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Miami PD officer leads Florida State Trooper on high-speed chase

Most stories about police chases inevitably seem to involve speeding suspects who are fleeing the scene of a crime or drunk drivers who are oblivious to the flashing lights and sirens around them. However, a recent incident out of Miami has put an interesting twist on this typical news story.

According to reports, an officer with the Miami Police Department led a trooper with the Florida Highway Patrol on a seven-minute chase, reaching speeds in excess of 120 miles-per-hour along the way.

At 6:28 a.m. on the morning of October 11, Trooper D.J. Watts observed a Miami PD squad car veering dangerously in and out of traffic at a high rate of speed.

Trooper Watts proceeded to activate both her flashing lights and sirens, and began following the squad car down the road. However, it was traveling at such a high rate of speed - over 120 miles-per-hour - that she was unable to initially catch up to it.

Roughly five minutes later, Trooper Watts was finally able to catch up with the racing Miami PD squad car and pulled in behind it. She once again activated her flashing lights and sirens, but the car refused to pull over.

After roughly two minutes, the Miami PD squad car finally pulled over to the side of the road. Here, with her gun drawn, she handcuffed the driver, 35-year old Officer Fausto L.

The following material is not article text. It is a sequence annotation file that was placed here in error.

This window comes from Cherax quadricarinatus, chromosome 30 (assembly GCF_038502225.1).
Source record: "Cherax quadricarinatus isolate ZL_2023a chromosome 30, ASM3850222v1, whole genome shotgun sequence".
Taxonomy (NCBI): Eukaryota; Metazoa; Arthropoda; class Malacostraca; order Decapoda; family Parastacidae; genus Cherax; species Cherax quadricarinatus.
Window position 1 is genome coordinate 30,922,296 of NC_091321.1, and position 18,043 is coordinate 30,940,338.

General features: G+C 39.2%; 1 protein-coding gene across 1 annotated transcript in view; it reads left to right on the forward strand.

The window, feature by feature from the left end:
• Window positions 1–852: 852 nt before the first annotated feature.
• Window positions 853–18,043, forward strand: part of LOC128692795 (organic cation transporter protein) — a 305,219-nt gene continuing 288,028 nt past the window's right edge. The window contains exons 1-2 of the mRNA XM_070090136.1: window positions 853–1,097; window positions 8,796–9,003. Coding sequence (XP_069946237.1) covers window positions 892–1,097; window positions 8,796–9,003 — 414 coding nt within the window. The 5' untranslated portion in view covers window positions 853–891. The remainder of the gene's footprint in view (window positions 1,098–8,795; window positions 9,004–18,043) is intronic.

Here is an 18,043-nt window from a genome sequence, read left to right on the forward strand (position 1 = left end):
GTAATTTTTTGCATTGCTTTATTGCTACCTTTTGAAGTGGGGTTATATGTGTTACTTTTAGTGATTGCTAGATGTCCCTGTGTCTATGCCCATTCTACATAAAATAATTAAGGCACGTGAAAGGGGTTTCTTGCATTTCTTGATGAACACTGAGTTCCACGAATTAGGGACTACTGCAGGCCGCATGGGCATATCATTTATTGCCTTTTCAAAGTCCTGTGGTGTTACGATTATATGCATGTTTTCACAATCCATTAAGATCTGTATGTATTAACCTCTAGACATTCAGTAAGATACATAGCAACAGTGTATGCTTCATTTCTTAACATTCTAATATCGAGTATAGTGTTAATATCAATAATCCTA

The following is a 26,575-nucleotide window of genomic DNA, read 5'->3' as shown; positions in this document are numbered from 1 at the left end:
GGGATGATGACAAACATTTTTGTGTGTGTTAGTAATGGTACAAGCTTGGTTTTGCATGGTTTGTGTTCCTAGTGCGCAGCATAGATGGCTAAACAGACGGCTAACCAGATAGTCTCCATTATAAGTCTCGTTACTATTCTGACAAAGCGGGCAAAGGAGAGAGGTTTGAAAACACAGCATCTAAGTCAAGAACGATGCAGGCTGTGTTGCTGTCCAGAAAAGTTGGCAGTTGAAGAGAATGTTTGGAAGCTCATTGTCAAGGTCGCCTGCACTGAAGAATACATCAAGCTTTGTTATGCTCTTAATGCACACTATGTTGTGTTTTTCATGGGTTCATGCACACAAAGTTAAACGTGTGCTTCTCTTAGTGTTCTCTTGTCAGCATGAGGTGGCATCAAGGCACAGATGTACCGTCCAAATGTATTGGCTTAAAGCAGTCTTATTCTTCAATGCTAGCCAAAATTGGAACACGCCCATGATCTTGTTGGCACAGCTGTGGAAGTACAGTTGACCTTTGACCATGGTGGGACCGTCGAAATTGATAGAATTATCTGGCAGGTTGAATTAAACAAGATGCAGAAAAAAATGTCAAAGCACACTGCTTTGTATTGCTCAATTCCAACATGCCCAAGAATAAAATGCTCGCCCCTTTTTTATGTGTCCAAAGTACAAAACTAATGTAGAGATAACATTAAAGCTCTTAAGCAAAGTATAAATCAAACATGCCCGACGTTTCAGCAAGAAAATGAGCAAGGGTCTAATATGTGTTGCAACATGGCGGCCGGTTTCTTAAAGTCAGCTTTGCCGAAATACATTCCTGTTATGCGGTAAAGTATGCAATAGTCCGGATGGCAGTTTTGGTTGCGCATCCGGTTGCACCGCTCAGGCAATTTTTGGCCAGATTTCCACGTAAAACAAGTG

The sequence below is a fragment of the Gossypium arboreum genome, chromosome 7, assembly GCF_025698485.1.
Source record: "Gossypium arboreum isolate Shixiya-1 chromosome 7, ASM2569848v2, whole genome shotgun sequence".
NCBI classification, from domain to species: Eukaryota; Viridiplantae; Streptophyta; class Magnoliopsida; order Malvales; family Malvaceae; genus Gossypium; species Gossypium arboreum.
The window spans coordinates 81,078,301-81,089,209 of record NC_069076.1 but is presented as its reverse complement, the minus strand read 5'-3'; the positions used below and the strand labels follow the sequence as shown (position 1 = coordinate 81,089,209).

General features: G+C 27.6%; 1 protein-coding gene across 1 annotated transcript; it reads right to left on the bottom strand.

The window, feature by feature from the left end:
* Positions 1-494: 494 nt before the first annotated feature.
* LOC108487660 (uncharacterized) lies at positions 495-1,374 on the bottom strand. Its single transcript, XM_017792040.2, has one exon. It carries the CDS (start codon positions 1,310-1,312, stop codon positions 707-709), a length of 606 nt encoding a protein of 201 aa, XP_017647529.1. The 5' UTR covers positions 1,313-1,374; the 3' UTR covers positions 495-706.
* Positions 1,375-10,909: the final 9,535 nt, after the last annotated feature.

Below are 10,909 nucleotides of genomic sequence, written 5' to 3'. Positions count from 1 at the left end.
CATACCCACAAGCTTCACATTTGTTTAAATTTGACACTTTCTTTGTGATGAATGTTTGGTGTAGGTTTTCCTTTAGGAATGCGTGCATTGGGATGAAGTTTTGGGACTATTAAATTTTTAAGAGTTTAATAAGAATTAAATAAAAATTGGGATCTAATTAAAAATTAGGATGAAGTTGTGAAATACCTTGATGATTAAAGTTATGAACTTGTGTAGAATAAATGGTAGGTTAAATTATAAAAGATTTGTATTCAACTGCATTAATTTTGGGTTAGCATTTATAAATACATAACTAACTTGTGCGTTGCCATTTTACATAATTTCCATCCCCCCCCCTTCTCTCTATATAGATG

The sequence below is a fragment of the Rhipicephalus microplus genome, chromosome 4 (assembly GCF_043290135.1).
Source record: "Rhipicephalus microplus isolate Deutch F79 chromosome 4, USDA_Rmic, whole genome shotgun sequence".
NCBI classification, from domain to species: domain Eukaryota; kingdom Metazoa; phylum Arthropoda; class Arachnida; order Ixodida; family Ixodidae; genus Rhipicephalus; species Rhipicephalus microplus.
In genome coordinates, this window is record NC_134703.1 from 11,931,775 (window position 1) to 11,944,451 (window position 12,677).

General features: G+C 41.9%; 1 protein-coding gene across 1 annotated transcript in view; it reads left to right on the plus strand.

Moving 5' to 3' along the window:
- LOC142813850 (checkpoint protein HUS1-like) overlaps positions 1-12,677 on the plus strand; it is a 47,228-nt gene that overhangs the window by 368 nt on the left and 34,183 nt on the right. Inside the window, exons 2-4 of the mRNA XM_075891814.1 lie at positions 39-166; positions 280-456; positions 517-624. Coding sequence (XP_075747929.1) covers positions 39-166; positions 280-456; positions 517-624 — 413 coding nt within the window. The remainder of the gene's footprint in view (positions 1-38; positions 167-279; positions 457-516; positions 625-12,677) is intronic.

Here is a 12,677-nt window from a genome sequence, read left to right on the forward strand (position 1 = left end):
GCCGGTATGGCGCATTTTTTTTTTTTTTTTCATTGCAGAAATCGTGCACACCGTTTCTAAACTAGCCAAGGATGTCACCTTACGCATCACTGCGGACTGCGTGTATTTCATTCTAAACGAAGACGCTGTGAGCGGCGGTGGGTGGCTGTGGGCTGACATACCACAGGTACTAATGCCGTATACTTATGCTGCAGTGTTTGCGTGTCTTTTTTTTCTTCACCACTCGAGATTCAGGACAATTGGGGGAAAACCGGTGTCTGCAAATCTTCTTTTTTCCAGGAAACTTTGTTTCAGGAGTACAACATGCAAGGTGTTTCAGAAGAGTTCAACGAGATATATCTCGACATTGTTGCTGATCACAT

At this time, Officer Fausto L. explained why he had been driving in such a reckless manner.

He was late for his off-duty job, which started at 7 a.m.

Officer Fausto L. was eventually charged with reckless driving - a second-degree misdemeanor - and released. Somewhat surprisingly, he is currently assigned to regular duty because of the non-criminal nature of the offense.

The Miami PD has indicated that it is currently waiting to see how the matter unfolds.

"We immediately launched an administrative investigation," said Commander Delrish Moss, a Miami PD spokesman. "However, we're taking a back seat, and watching the criminal process as it takes place. At the conclusion of the criminal process we will take whatever administrative action we deem necessary."

Stay tuned for further updates from our New York traffic law blog ...

If you or a loved one has received a speeding ticket or other traffic violation, don't just dismiss it.

Instead, consider contacting an attorney who understands New York's confusing legal system, and who can help you evaluate your options and make the right decisions.

This post was provided for informational purposes only and is not to be construed as legal advice.


The Miami Herald, "Miami officer arrested at gunpoint, accused of going 120 mph on turnpike to second job" Oct. 29, 2011

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